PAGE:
Posted by: pointreyesscience | May 4, 2009

Natural Resources and Science in Bay Area Parks

NPS staff measure water quality parameters throughout Bay Area parks.

NPS staff measure water quality parameters throughout Bay Area parks. Credit: NPS Photo.

Point Reyes National Seashore staff undertake many research projects each year, such as studying tule elk and monitoring harbor seals and other pinnipeds that haul out on the beaches. However, Seashore researchers do not operate in a vacuum. Both the Pacific Coast Science and Learning Center (PCSLC) and the San Francisco Bay Area Inventory and Monitoring Network (I&M) conduct or coordinate research throughout many of the parks in the region, including Point Reyes National Seashore, Golden Gate National Recreation Area, Pinnacles National Monument, and Muir Woods National Monument.

Some current PCSLC and research partner studies include Seafloor Habitat Mapping, Coastal Biophysical Inventory, and Fungal Biodiversity Inventories. The National Park Service also conducts long-term monitoring of critical natural resources. Much like a doctor measures blood pressure and body temperature to assess health, the I&M program tracks a suite of high priority ecological indicators as a way to measure the health of the parks.

These ecological indictors fall into four major categories:

Air and Climate

Scientists evaluate weather, climate, and air quality parameters to support understanding of local climate change and to alert staff and visitors about potential exposure to air pollution. Parameters include temperature, precipitation, ozone concentration, and visibility.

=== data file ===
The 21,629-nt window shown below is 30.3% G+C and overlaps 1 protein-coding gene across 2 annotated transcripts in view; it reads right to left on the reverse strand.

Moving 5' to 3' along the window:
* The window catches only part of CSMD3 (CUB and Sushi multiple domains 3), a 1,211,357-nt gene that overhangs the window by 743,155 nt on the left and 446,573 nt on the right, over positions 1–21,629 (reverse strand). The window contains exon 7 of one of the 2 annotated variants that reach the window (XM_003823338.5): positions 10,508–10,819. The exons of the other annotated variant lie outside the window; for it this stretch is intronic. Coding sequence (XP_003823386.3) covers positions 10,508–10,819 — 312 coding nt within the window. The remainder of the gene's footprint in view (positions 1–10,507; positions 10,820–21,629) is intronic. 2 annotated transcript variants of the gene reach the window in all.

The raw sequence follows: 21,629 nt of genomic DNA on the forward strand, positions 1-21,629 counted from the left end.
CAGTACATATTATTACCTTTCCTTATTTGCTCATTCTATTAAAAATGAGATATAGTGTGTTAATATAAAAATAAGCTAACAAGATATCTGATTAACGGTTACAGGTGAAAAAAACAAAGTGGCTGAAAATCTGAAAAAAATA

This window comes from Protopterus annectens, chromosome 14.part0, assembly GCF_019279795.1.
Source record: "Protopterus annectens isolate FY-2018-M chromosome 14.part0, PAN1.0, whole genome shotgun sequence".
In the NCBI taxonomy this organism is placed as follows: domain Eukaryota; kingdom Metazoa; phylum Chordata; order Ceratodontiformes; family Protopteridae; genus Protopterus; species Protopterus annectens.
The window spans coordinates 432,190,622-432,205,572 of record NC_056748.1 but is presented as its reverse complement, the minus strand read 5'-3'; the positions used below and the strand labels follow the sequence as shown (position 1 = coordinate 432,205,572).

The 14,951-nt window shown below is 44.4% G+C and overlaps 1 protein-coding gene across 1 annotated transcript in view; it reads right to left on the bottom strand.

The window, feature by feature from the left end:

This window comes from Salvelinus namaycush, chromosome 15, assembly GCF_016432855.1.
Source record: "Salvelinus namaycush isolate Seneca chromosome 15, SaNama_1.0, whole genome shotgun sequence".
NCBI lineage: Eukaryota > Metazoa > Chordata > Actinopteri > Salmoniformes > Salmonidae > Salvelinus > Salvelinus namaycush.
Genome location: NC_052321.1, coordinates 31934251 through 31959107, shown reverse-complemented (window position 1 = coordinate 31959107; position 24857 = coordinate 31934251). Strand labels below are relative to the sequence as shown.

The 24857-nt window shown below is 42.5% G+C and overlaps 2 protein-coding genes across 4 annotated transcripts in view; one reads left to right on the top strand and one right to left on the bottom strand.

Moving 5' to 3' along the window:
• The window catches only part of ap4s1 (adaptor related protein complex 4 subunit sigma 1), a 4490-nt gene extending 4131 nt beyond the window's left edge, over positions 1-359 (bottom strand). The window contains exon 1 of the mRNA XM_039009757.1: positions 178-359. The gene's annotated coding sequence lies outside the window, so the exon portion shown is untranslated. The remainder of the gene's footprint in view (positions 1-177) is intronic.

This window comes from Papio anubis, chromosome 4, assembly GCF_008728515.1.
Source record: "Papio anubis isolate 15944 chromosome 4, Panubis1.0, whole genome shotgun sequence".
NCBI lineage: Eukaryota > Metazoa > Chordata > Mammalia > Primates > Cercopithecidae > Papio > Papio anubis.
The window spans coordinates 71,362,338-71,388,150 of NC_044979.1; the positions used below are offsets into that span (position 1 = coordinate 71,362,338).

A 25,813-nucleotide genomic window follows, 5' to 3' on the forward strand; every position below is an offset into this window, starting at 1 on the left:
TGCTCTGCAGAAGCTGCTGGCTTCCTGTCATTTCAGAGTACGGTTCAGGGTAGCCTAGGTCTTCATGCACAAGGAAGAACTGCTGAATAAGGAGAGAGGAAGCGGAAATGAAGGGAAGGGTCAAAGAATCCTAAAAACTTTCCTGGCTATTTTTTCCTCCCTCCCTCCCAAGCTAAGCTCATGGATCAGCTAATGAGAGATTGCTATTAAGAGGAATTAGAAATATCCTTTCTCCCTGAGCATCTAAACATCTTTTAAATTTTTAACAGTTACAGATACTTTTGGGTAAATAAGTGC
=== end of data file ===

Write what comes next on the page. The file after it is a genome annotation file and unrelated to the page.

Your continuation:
Water

Researchers measure water quality and quantity parameters to identify pollution sources, to ensure NPS meets minimum water quality standards, and to make certain that enough water is flowing through the stream to support the requirements of threatened and endangered species. Parameters include pH, dissolved oxygen, water temperature, indicator bacteria, and flow.

Ecosystem Patterns and Processes

Researchers assess landscape vegetation and land use to evaluate changes and demonstrate the importance of park land in a rapidly urbanizing landscape.

Biological Integrity

Flora: Researchers identify the need for wetland and riparian habitat restoration by measuring extent, type, and species composition. Researchers also study species diversity in plant communities and detect invasive plants to develop priorities for habitat management and restoration as well as eradication of invasive species.

Fauna: Researchers monitor a variety of animal species, including those threatened and endangered, to identify habitat protection and restoration needs and to recommend management efforts. The monitored species comprise coho salmon, amphibians and reptiles, landbirds, western snowy plover, northern spotted owl, raptors, and pinnipeds such as harbor seals.

For more information, visit http://science.nature.nps.gov/im/units/sfan/science_in_parks.cfm.

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Responses

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